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\begin{document}
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\begin{center}
{\bf\large Problems}\\
\end{center}
\noindent
\rule{\textwidth}{2pt}
\vspace*{1.5\baselineskip}
% \noindent There are two types of problems in two sections.
% \begin{enumerate}
% \item Section \ref{Basic Mathematical Skills} is to test your basic mathematical skills, \textit{please select a problem to answer (required)}. We will evaluate your math skills according to your answer.
% \item Section \ref{Problem Solving Ability} is to test your problem solving ability, \textit{you can select a problem to answer if you like (optional)}. We will evaluate your problem solving ability if you answered.
% \end{enumerate}
% \section{Basic Mathematical Skills}\label{Basic Mathematical Skills}
\noindent Please select {\bf ONE problem} arbitrarily to answer. We will evaluate your problem solving skills according to your answer.
\begin{problem}[Second-order sufficient optimality conditions]
Suppose that $f:\mathbb{R}^n\rightarrow\mathbb{R}$ is twice continuously differentiable at $\mathbf{x}$. Show that $\mathbf{x}$ is a strict local minimum if $\nabla f(\mathbf{x})=0$ and the Hessian matrix $\mathbf{H}(\mathbf{x})$ is positive definite.
\end{problem}
\begin{problem}[Low-rank approximation]
Please solve the problem as follows
\begin{align*}
\min_{X\in\mathbb{R}^{m\times n}}\{\|A-X\|_F:\rank{X}\leq K\}.
\end{align*}
\end{problem}
\begin{problem}[Random walk on $\mathbb{Z}$]
Consider the random walk $ X=\{X_n\}_{n\geq 0} $ on $ \mathbb{Z} $ that starts at $ X_0=0 $. The particle moves with probability $ p $ one unit to the right and with probability $ q=1-p $ one unit to the left at each transition. Prove that the state $ 0 $ is recurrent (i.e., $ \mathbb{P}\{X_n=0 \text{ i.o.}|X_0=0\}=1 $) if and only if $ p=q=1/2 $.
\end{problem}
% \section{Problem Solving Ability}\label{Problem Solving Ability}
\begin{problem}[Computing the Number of Groups in a Knowledge Graph]
Knowledge graphs (KGs) are usually collections of factual triplesâ€”(head entity, relation, tail entity), representing human knowledge in a structured way. In a knowledge graph, we use nodes to denote entities and edges to denote relations, respectively.
\noindent Consider a knowledge graph with $n$ entities and $1$ relation called $DirectlyConnectedWith$. Suppose some of them are connected, while some are not. If entity $e_1$ is connected directly with entity $e_2$ and entity $e_2$ is connected directly with entity $e_3$, then we think that entity $e_1$ is connected indirectly with entity $e_3$. A set of entities in this knowledge graph is called a group, if any two entities in this set are connected directly or indirectly and no other entities outside this set are connected with the entities in this set.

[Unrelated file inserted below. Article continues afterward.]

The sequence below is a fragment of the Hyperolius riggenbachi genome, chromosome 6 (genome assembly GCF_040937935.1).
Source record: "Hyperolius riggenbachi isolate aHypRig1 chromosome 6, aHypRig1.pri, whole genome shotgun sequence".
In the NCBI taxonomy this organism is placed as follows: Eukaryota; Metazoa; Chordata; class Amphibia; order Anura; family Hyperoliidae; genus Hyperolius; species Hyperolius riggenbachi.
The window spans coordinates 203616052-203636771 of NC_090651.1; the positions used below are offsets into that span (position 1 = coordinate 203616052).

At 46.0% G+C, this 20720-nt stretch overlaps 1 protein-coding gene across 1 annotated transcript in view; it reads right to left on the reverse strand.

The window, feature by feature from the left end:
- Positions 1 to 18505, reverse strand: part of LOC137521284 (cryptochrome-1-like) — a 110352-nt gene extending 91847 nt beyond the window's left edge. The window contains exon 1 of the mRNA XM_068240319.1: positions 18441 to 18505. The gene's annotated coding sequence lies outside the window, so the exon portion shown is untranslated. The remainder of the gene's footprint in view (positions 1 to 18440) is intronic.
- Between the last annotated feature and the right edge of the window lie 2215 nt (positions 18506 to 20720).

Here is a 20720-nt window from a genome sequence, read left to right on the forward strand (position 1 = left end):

\noindent Given an $n \times n$ adjacency matrix $A$, where $A_{ij}=1$ if there exists a triplet (the $i$-th entity, DirectlyConnectedWith, the $j$-th entity) and $A_{ij}=0$ otherwise. Please compute the total number of groups in this KG. Notice:
\begin{itemize}
\item to simplify the problem, we assume this knowledge graph is undirected, i.e., $A$ is a symmetric matrix;
\item given an input $A = [[1,1,0],[1,1,0],[0,0,1]]$, the correct output is 2;
\item you only need to submit the code as an attachment;
\item the python template is given as follows.
\begin{lstlisting}[language=Python]
def compute_groups(A: List[List[int]]) -> int:
# Fill in your code here.
\end{lstlisting}
\end{itemize}
\end{problem}
\begin{problem}[Recognizing the Handwritten Digit]
% Consider the recognition of handwritten digits.
You are expected to build a binary classifier to predict whether the handwritten digit of a given image is 0 or 1. Notice:
\begin{itemize}
\item you can download the dataset from \href{http://yann.lecun.com/exdb/mnist/}{MNIST};
\item you only need to use the data with label 0 or 1;
\item please unzip the data files and put the code file in the same directory;
\item you can use any model and libraries you want;
\item the accuracy on the test set is supposed to reach at least 90\%;
\item you only need to submit the code as an attachment.
% you are expected to only submit the source code as an attachment.
\end{itemize}
\end{problem}
\begin{problem}[Solve the Pommerman Game by Reinforcement Learning]
Consider an interesting Pommerman game described \href{https://www.pommerman.com/about}{here}. In the default free-for-all (FFA) mode, all agents play against each other. The game ends when only one agent remains, and the last survivor agent will be the winner. Our goal is to control an agent to win the game. We use the reinforcement learning (RL) algorithm to train this agent.
\begin{enumerate}
\item A Markov decision process (MDP) is defined by a tuple $(\mathcal{S}, \mathcal{A}, \mathcal{P}, r)$. How to define the reward function is a core issue in most RL tasks. Please define the reward function according to your understanding of this task and explain the reasons.
\item Now we need to choose an algorithm to solve this task. Please write down which RL algorithm you would like to choose and explain why you choose it.
\item We find that the agent tends to learn policies that do not lay any bombs during the early training process. Intuitively, what may be the potential reason for this phenomenon and what can we do to avoid that?
\item Compared with the 1v1 Go game, what are the additional challenges in the Pommerman Game?
\end{enumerate}
\end{problem}
\appendix
\end{document}